Last Days

I was ripped unceremoniously from London yesterday morning, early. I am sitting in my new city of habitation, Berlin, and thinking about my last days in a city that gave me everything I needed but for too short a time. I tried to write this blog post yesterday, but kept tearing up every time I even looked at my computer. I am in a much better mindspace today (yesterday I was getting by on 2 hours sleep, and the previous day had started drinking at 11am).

I finished working at Highbury Vintners on the 18th of March. My last week there was sad but positive – my favourite customers all wished me the best of luck, and Sean and Gillian (the owners) took all of us out to a fabulous steak restaurant as a  going away party. Since then, I have had 5 or so weeks of unemployment, which was probably dumb, but Fuck It. It was totally worth it.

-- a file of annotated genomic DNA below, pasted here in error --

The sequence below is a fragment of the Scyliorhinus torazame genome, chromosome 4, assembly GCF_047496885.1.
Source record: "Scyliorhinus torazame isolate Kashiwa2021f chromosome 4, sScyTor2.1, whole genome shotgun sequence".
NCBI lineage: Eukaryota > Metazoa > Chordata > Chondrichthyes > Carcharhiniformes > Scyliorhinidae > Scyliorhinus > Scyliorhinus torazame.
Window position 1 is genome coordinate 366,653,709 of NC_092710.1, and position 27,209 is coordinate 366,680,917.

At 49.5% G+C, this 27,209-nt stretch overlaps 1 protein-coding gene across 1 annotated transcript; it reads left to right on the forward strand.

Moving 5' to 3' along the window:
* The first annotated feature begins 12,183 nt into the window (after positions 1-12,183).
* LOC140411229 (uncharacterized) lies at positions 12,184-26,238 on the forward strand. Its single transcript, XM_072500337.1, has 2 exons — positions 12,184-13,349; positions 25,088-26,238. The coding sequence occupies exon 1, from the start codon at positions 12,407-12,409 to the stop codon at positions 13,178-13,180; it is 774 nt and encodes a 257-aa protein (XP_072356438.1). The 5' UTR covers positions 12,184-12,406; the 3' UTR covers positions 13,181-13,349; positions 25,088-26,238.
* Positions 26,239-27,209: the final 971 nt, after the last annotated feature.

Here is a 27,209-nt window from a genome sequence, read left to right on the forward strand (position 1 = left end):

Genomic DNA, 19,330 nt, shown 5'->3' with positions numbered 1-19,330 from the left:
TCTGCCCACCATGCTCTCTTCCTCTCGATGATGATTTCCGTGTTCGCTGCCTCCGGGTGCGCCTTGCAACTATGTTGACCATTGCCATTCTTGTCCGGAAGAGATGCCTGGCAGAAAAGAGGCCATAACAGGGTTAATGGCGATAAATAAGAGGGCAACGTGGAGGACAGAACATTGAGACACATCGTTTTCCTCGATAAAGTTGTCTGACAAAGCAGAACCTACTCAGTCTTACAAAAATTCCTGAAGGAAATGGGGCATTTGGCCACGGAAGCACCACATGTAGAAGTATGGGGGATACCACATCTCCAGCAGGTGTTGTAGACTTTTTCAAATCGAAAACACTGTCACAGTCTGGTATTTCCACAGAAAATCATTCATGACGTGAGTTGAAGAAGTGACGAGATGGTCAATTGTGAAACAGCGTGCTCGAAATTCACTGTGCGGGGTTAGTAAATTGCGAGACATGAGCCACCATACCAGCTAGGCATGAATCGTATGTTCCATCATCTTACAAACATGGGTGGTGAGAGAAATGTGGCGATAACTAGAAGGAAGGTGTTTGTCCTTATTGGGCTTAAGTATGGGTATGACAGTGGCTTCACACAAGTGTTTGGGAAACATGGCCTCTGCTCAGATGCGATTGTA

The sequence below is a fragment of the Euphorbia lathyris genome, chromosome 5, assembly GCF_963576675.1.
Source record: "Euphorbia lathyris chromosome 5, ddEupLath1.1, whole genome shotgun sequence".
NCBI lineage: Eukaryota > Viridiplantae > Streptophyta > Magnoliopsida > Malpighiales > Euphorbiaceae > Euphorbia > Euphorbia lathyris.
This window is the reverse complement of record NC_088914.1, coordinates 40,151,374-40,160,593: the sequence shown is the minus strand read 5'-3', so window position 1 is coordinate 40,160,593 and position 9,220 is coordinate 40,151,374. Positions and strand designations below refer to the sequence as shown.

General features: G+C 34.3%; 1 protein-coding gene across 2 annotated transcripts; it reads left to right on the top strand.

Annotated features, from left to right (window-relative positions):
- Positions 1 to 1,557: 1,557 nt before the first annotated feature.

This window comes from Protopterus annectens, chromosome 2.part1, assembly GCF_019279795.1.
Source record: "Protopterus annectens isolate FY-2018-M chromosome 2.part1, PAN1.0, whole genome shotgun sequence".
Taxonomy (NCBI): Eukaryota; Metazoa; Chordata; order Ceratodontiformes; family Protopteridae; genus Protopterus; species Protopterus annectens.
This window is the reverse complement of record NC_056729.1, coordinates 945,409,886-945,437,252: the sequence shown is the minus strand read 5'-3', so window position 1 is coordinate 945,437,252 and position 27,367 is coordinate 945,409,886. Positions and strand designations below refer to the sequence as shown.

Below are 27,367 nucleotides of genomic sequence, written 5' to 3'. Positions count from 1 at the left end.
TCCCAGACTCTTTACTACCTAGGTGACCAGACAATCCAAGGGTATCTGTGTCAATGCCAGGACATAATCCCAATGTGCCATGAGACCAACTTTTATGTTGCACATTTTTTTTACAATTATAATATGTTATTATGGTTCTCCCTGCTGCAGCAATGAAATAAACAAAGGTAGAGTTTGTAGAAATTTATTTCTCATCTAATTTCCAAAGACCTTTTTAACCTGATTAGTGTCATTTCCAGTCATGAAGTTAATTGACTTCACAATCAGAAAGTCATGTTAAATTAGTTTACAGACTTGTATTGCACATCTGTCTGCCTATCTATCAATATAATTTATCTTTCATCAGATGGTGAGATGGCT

Some highlights of my time off:

1. A few beery nights out with my beer geek friend Sean. He worked at Highbury for a while then went off to work at a shop specializing in beer. We had a ‘fine beer night’ at his house where we tried all these crazy ass beers (all more than 10 pounds a bottle) and had food and specially matched cheeses. The highlight for me was a Japanese Ale that tasted (to me) like coconut and shells, with just a hint of hazelnutty butteryness. There was also a German smoked beer, which tasted like drinking a campfire. We also went on a London wide pub crawl on which I got pretty smashed. That night we had Ethiopian for dinner which was so good – no utensils, you can only eat with your hands. We finished the night at a blues bar in Soho called Ain’t Nothin’ But which was having a blues jam. Very cool.

2. Game of Thrones. The Walking Dead. New Girl. Netflix.